Leave no motivated adult behind

Four-year colleges and universities must adapt to meet the needs of adult learners, writes Susan C. Aldridge, president of University of Maryland University College (UMUC) in the Baltimore Sun. Thousands of hard-working community college students want to earn a bachelor’s degree, but never make it.  

Cost is the first barrier:  On average, students spend $2,500 a year for community college tuition, $7,000 average for public universities and$26,000 for private institutions.

In addition, four-year colleges and universities may reject transfer students’ credits arbitrarily, schedule classes at difficult times for working students and fail to “provide enough parking spaces for people rushing from work to class.”

Traditional public colleges and universities must work with community colleges to create degree pathways, Aldridge writes.

First, community college students need more than courses. They need a plan, worked out when they start, that identifies the courses they must take to qualify to transfer to a four-year institution. These plans may include credit for on-the job learning. They may include credit for more affordable courses taken elsewhere.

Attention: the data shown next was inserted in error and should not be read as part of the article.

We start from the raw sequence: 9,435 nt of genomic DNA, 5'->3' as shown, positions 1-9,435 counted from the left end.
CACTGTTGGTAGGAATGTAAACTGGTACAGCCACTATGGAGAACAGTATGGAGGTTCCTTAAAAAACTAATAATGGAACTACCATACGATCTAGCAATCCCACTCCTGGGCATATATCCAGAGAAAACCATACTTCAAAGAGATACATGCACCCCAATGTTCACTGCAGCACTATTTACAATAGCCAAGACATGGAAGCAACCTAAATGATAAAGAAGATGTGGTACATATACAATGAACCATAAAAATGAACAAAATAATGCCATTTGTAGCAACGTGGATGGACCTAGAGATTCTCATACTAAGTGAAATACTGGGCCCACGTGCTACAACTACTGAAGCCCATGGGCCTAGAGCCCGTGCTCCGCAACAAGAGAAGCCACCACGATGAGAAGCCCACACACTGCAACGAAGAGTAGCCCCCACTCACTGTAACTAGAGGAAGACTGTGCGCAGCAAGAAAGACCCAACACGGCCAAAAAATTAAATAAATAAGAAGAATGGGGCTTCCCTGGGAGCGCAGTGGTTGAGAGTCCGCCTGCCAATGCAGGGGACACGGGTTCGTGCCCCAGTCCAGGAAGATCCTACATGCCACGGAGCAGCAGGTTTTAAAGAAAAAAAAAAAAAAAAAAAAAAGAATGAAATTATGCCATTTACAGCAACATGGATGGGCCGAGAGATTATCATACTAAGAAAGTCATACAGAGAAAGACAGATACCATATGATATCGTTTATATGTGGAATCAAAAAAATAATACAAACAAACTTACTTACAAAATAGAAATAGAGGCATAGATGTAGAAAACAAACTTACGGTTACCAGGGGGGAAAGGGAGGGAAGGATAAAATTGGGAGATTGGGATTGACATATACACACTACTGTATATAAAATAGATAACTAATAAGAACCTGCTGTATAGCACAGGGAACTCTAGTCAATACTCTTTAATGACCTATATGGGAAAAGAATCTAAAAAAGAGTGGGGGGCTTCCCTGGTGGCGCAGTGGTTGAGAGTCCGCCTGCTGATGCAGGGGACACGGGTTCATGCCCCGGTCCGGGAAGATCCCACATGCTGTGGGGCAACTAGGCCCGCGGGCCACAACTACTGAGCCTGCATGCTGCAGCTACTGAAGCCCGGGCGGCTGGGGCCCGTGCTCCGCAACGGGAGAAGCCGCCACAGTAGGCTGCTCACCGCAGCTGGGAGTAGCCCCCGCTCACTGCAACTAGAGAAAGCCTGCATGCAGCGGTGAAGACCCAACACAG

Second, community college students need help paying tuition when they transfer to four-year institutions. Any student who maintains an average above 3.0 should qualify for a scholarship. Almost all scholarship students go on to earn a four-year degree. Perhaps companies whose employees are working for a four-year degree will contribute.

Third, many students need the flexibility of online courses if they are going to graduate while working. Yes, customary face-to-face classes are valuable to the university experience. But universities need to mix and match a variety of learning approaches so students can pick the ones that work best for them.

UMUC uses a mix of online and classroom-based instruction to educate more than 90,000 adults worldwide. Nearly all students are employed; half are raising children.

POSTED BY Joanne Jacobs
ON July 8, 2010

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I was a community college in the 80’s. I graduated with an AA, then went on to a 4 year college, and graduated with a BA. I became a science teacher, and, after earning my master’s degree in Educational Technology, have also picked up certification in Physics and Chemistry (highly qualified).

I was lucky – my husband provided financial support during most of that time. I also was fortunate to qualify for Pell grants, state grants, and a few scholarships. I also was awarded work-study.

I agree that students getting at least a 3.0 from a community college should be able to get some scholarship money – they are certainly a better bet than an untried 18 year high school graduate (but those are the ones that receive the most scholarship aid).

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